• Fingerprint login to application

    W3bbo said:

    Rather than answer your question directly, I'm going to dissuade you entirely:


    I don't feel biometrics are a suitable replacement for passwords, because things like fingerprints can easily be duplicated (or sawn off, if necessary). They're of the "something you have" variety of security system, whereas passwords are "something you know" and can easily be changed over time and not easily lifted off someone (Rubberhose cryptography notwithstanding, but that's what password age, plausible-deniability, and duress-code policies are for, none of these are thing you can do with biometric security).


    Fingerprint/biometric security is more of a security theatre: it sure looks impressive to the MBA/PHB-types, especially because of its cliched use as plot-devices in Hollywood, but if you want a proper secure system you should use some kind of two-factor authentication system. The "know" requirement is easily met with a dictionary attack-proof password and the "have" requirement met by a smartcard or SecureID-esque keyfob.


    I'll also mention there are a variety of different ways to read fingerprints, those desktop scanners you can get for under $50 are easy enough to fool. There are also different ways for fingerprint readers to work in a security system: the system could use a password database which is 'unlocked' via the fingerprint reader (either by looking for a match and using machine-key or user-key symmetric encryption) or one that uses some kind of hash of the fingerprint as key in itself, but for that to work reliably you need to allow lots of tolerance in your matching algorithm, which makes the reader easier to fool. I'm not an expert on fingerprint recognition, but I stand by my original point that fingerprint security is mostly for show and shouldn't seriously be considered in a secure system.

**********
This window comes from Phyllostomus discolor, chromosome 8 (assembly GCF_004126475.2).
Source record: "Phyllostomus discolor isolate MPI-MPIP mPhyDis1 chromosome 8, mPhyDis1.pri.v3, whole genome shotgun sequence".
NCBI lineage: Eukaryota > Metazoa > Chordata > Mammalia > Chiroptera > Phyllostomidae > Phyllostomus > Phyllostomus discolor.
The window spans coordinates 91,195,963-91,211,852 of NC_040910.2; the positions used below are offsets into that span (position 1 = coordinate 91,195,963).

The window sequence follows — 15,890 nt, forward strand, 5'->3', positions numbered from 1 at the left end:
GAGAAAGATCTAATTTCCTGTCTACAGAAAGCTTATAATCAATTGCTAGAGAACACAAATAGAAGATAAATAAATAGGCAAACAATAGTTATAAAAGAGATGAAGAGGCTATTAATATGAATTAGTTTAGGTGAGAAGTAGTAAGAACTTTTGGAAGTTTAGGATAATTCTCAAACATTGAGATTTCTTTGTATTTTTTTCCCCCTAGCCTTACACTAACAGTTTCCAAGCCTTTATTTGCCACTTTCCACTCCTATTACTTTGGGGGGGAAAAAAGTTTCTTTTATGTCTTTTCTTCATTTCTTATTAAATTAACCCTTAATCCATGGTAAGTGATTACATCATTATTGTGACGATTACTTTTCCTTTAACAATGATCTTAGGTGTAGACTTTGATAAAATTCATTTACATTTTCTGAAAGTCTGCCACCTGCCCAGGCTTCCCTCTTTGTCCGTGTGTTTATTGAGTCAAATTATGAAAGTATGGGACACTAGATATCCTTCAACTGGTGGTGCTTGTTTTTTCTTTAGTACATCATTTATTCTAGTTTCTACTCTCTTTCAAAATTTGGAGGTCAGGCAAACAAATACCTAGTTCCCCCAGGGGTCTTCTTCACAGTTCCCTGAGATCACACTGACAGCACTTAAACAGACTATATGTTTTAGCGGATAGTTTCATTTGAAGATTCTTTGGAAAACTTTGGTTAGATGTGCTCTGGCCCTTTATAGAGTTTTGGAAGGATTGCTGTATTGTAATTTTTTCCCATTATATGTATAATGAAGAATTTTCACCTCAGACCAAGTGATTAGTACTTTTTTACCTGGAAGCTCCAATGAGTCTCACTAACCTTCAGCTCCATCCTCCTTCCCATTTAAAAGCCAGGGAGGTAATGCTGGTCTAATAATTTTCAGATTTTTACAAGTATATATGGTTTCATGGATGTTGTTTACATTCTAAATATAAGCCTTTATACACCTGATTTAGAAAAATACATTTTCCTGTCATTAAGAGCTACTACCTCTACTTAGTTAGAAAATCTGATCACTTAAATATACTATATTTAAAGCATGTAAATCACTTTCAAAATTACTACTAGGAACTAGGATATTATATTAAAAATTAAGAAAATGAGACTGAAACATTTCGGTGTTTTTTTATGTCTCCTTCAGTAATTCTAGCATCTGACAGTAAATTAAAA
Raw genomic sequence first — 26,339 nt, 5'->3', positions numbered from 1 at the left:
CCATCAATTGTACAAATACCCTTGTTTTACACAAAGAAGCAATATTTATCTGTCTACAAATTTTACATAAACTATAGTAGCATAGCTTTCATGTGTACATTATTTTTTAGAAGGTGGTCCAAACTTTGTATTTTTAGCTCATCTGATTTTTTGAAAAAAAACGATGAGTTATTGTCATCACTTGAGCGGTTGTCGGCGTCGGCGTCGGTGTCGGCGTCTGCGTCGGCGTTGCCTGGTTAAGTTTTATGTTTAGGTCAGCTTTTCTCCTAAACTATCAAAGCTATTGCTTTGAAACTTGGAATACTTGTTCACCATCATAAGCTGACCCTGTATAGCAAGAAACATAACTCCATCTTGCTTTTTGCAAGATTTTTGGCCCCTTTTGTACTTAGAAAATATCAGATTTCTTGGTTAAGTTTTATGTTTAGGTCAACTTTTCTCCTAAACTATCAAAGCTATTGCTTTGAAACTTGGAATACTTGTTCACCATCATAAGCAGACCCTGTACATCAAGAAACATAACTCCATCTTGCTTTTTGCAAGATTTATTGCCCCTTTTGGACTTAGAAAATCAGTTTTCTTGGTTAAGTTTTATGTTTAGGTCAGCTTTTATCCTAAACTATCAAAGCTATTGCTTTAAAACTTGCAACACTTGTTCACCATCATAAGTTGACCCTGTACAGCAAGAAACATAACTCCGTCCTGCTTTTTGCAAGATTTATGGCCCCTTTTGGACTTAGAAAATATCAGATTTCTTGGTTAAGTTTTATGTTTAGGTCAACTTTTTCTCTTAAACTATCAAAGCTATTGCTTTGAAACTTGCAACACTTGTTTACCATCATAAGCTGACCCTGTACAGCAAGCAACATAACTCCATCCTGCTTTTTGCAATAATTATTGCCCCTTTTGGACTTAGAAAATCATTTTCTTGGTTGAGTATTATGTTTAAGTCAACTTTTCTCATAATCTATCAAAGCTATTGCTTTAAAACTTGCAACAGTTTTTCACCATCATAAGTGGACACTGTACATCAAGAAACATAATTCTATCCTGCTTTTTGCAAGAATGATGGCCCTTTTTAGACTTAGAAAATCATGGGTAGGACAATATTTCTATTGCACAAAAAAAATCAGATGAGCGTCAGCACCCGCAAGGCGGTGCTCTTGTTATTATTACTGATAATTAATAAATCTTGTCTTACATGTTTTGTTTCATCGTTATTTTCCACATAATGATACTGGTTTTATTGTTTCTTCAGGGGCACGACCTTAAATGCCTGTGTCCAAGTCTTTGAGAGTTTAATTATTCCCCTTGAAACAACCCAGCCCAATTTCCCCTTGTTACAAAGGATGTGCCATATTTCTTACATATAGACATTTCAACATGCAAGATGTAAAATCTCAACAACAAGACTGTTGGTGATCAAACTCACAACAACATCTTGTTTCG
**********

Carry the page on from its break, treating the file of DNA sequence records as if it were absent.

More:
One argument for using fingerprint security in low-security environments is convinience, that you can read a fingerprint faster than you can recall and type a password. I'm not buying it, I can type my password in under a half-second (if my hands are already on my keyboard) so that's got to be moot.

    It's worth noting some people fingers have issues with fingerprint recognition (ie where the fingerprint is deformed from scarring, really not as uncommon as you'd think). For a more secure biometric system you should be multi-modal, meaning you should have face+iris+finger instead of just finger.


    Besides being relatively easy to fool most fingerprinter scanners, the algorithms tend to have a false positive rate that tends to be much higher then brute forcing a standard password.


    And yes all algorithms have a false positive rate. Just like most computer vision problems, the algorithms tend to work probabilistically, ie, it might spit a value saying it's 99.4% sure it's the positive match, and it's up to you the programmer to say "that's okay".


    The more you reduce false positives, the better chance of false negatives. They tend to tweak these algorithms to have much more false negatives then false positives, for obvious reasons.


  • CSV needs a ​replacement.​..

    How about people just start using XML or if it's too terse, JSON? Smiley

  • Meta Data: The devil's in the details?

    SpectateSwamp said:
    Harlequin said:

    You are angry and I want the last word on MetaData. Just like a lot of other threads the BBG's have discussed. They can't imagine that any more can be said, ever.


    The 12 hour or 1/2 Day clock is an intended EVIL against humanity -
    indicting every human on Earth as Dumb, Educated Stupid and Evil -
    for imaginary Cubed Earth has 4 
    Days within simultaneous rotation.
      One God would equal a God Dunce
    as Humans evolve from Children